Ovarian cancer rates in the U.S. began to decline faster in 2002 around the time many older women went off hormone replacement therapy, according to a new study.
That year, the Women’s Health Initiative (WHI) found that estrogen or estrogen plus progestin hormone therapy, prescribed for the symptoms of menopause, was linked to an increased risk of breast cancer, stroke and heart attack.
In a new analysis using census data, researchers found that ovarian cancer rates were falling by about one percent each year before 2002, then dropped by more than two percent per year.
The findings don’t mean there’s a cause-effect relationship between ovarian cancer and the hormone treatments, lead author Hannah Yang of the National Cancer Institute in Bethesda, Maryland, told Reuters Health by email.
But the association is compelling, she said.
“Understanding exposures, such as (hormone therapy), within at-risk populations is useful for overall cancer prevention and control strategies, particularly for tumors that are difficult to treat, such as ovarian cancer,” Yang said.
She and her colleagues used cancer incidence in North America data combined with census data to compare the yearly percent change in ovarian cancers from 1995 to 2002 and from 2003 to 2008. They found a significant change in the rate for women over 50, but not for younger women, according to results in the Journal of Clinical Oncology.
Overall, for women over 50, rates decreased by 21 percent from 1995 to 2008, from 38 cases out of 100,000 women to 30 out of 100,000.
There were more than 22,000 cases of ovarian cancer diagnosed in 2012, with 15,500 deaths, Yang said.
“Therefore, a two percent annual decline equates to a significantly reduced number of new cases and deaths related to ovarian cancer,” she said.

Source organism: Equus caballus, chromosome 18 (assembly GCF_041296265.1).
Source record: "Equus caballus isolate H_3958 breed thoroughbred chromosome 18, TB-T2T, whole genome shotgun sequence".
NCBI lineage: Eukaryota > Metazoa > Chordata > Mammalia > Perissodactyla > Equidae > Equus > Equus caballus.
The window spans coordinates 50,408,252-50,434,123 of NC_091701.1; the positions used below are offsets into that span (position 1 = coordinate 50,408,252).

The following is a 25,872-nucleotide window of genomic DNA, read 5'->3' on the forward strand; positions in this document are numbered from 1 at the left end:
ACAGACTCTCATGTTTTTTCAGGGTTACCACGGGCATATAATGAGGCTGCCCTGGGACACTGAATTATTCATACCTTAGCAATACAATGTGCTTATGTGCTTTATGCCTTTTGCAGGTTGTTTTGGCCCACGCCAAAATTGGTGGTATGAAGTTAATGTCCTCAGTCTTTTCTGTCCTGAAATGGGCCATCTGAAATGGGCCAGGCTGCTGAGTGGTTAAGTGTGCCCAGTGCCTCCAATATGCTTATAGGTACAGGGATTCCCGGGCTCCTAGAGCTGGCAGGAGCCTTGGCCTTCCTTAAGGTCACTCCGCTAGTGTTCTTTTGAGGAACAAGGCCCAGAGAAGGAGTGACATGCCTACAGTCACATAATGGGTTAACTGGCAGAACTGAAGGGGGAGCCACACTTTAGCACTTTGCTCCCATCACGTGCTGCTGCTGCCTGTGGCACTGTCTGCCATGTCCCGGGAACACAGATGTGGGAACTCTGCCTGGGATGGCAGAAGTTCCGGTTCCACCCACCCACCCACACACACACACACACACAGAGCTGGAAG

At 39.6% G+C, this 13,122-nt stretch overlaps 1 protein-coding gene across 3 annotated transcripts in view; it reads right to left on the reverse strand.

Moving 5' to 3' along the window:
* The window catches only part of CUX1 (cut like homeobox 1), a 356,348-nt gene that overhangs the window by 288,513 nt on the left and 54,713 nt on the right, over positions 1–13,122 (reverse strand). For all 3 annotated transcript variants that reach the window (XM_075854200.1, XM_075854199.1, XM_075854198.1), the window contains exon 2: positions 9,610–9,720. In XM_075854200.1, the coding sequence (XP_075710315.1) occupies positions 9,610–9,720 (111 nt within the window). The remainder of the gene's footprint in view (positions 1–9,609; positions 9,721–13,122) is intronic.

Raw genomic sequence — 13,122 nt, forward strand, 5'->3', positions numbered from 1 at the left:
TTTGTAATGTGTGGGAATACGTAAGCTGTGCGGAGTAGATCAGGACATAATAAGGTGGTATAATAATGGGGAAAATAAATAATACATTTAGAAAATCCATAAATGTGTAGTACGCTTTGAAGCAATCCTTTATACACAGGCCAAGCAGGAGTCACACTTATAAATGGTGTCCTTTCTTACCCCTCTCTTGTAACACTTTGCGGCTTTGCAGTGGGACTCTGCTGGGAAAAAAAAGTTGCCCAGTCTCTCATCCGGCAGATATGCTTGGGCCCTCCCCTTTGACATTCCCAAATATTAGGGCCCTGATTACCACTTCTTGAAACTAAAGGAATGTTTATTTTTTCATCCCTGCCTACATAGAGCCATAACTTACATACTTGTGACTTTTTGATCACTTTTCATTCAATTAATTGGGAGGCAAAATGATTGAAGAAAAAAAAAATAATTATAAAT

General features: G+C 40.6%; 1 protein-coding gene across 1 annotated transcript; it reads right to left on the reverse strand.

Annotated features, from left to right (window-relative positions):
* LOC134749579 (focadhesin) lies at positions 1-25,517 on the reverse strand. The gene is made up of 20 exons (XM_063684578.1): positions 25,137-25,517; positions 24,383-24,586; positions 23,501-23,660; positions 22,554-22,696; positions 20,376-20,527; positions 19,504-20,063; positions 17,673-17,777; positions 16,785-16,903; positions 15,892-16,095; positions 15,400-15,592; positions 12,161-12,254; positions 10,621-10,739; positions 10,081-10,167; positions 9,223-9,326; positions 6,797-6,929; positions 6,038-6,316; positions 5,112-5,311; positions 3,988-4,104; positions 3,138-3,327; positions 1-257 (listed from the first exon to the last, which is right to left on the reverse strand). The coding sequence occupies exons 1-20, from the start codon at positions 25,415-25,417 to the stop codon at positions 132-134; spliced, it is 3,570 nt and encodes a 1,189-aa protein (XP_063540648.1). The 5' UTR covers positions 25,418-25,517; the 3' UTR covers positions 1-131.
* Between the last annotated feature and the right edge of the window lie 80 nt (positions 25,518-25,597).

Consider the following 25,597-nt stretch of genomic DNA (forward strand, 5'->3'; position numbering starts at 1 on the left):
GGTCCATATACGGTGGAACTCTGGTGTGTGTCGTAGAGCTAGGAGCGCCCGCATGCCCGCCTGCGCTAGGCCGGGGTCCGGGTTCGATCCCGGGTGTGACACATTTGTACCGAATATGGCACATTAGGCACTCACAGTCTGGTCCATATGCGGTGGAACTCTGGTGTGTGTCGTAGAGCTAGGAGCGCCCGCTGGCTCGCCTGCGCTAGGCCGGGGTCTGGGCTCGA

“I think that there is mounting evidence that hormone replacement therapy, estrogen alone and combined with progestin, increases risks of ovarian cancer,” Dr. JoAnn Manson, chief of the Division of Preventive Medicine at Brigham and Women’s Hospital in Boston, told Reuters Health.
“But unless a woman has a family history of ovarian cancer, it will still be a relatively small part of the benefit risk equation,” said Manson, who was not involved in the study but was a principal investigator for the WHI.
“Compared to the risk of breast cancer, cardiovascular disease, severity of symptoms, the risk of other adverse events, or quality of life benefits, it’s really going to factor in a limited way as far as making the decision,” she said.
The new results come on the heels of research into the risks of stopping hormone therapy while menopause symptoms are still disruptive (see Reuters Health story of May 1, 2013 here: reut.rs/10s8Anv).
“The paper does not provide definitive information that (hormonal therapy) accelerates or promotes the growth of ovarian cancer, but it does provide an additional reason for women to be cautious about their choice to consider taking it,” Dr. D. Lawrence Wickerham, who helps run a National Institutes of Health-funded cancer research project in Pittsburgh, told Reuters Health by email.
“Women who are already taking (hormone therapy) should be diligent about obtaining their follow-up examinations and may wish to discuss with their health care provider whether or not to continue the therapy,” said Wickerham, who was not involved in the study.
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